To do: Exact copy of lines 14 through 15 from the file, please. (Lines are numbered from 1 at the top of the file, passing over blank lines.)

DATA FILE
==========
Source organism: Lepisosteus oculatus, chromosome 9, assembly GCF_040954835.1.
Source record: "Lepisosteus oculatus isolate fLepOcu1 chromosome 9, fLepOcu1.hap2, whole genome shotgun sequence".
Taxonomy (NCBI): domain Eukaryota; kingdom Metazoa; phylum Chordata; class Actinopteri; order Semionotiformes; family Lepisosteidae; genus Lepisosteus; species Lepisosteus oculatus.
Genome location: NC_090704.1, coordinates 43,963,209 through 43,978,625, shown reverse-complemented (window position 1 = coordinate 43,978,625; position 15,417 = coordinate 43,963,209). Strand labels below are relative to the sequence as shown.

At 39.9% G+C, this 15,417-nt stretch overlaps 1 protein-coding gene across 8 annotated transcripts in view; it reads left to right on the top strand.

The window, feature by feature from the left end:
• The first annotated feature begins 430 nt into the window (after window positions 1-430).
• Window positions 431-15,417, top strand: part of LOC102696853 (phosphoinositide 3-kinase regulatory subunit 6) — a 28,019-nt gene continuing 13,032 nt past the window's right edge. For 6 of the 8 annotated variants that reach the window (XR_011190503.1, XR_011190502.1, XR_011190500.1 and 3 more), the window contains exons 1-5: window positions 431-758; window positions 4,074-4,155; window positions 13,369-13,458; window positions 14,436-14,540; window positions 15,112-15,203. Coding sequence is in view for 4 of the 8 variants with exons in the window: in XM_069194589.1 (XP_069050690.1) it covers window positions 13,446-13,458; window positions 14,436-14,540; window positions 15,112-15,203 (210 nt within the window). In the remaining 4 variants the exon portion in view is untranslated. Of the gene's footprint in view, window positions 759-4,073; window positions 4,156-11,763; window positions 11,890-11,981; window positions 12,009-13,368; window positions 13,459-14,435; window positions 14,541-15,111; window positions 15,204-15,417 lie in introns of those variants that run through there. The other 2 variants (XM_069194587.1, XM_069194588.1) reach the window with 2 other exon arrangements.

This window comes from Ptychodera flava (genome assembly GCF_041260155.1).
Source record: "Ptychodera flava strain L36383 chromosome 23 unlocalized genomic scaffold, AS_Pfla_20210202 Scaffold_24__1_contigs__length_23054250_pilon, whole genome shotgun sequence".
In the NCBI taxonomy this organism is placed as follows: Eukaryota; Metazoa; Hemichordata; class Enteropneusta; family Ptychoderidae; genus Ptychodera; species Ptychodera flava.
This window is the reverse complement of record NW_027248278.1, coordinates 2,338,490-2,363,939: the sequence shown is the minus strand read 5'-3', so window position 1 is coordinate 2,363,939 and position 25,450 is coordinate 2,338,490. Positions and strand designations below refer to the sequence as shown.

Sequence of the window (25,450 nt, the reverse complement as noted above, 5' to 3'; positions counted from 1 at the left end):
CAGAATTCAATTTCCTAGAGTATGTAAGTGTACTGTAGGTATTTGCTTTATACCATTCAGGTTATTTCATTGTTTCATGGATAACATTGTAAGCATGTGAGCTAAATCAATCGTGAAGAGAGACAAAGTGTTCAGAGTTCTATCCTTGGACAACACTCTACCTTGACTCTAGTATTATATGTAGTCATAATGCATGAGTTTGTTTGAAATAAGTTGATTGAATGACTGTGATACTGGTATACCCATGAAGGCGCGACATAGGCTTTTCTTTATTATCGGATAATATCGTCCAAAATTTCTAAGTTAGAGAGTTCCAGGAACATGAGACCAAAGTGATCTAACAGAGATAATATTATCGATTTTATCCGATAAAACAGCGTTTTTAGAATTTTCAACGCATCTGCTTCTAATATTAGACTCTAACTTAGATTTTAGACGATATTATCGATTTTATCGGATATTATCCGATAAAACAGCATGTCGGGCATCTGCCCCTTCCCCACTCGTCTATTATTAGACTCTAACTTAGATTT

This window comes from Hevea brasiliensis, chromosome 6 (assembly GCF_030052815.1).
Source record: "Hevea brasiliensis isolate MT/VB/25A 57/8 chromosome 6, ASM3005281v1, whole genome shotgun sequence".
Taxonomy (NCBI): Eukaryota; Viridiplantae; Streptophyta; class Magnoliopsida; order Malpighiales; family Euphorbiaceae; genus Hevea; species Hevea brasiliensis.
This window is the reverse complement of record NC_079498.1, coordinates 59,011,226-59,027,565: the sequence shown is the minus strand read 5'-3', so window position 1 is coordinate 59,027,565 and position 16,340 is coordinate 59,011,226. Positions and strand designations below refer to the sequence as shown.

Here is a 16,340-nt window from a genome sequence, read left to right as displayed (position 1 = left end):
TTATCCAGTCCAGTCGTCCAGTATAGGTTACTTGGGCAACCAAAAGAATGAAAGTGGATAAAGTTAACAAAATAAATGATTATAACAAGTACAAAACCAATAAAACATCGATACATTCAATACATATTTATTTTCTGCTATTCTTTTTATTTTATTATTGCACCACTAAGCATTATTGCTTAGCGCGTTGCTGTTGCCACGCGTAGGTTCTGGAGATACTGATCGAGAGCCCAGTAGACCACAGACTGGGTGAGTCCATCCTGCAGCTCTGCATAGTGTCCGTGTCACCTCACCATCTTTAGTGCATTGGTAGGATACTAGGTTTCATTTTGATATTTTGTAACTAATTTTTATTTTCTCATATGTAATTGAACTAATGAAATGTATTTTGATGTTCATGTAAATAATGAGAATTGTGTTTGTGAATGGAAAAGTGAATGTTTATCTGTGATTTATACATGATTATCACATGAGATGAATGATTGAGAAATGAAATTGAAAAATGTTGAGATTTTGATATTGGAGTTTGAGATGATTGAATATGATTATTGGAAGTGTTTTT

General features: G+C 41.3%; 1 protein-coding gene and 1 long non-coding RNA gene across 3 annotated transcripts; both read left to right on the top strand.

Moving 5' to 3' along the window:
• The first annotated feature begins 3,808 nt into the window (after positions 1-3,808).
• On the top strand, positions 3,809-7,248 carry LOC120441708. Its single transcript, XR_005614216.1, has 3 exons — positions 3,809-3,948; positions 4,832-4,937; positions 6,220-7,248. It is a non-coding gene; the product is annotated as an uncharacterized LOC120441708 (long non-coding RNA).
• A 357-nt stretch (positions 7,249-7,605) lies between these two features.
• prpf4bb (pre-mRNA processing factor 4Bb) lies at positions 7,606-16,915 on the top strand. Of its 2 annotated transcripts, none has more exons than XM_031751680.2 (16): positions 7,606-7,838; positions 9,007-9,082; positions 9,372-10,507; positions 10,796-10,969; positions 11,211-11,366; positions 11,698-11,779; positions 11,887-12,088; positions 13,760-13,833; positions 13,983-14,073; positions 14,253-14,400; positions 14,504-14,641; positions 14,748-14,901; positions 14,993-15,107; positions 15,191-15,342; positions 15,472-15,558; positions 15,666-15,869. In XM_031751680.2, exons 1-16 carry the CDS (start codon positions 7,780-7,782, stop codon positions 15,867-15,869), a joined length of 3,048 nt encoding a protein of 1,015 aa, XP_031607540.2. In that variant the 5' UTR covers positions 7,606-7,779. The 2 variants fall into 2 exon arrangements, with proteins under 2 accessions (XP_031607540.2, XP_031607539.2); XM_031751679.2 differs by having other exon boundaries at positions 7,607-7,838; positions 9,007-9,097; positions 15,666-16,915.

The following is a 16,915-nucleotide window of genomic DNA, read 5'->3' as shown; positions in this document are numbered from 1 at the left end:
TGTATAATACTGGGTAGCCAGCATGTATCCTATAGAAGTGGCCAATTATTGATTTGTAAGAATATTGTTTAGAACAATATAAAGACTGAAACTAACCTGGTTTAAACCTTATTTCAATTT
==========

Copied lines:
CAGAATTCAATTTCCTAGAGTATGTAAGTGTACTGTAGGTATTTGCTTTATACCATTCAGGTTATTTCATTGTTTCATGGATAACATTGTAAGCATGTGAGCTAAATCAATCGTGAAGAGAGACAAAGTGTTCAGAGTTCTATCCTTGGACAACACTCTACCTTGACTCTAGTATTATATGTAGTCATAATGCATGAGTTTGTTTGAAATAAGTTGATTGAATGACTGTGATACTGGTATACCCATGAAGGCGCGACATAGGCTTTTCTTTATTATCGGATAATATCGTCCAAAATTTCTAAGTTAGAGAGTTCCAGGAACATGAGACCAAAGTGATCTAACAGAGATAATATTATCGATTTTATCCGATAAAACAGCGTTTTTAGAATTTTCAACGCATCTGCTTCTAATATTAGACTCTAACTTAGATTTTAGACGATATTATCGATTTTATCGGATATTATCCGATAAAACAGCATGTCGGGCATCTGCCCCTTCCCCACTCGTCTATTATTAGACTCTAACTTAGATTT

This window comes from Hevea brasiliensis, chromosome 6 (assembly GCF_030052815.1).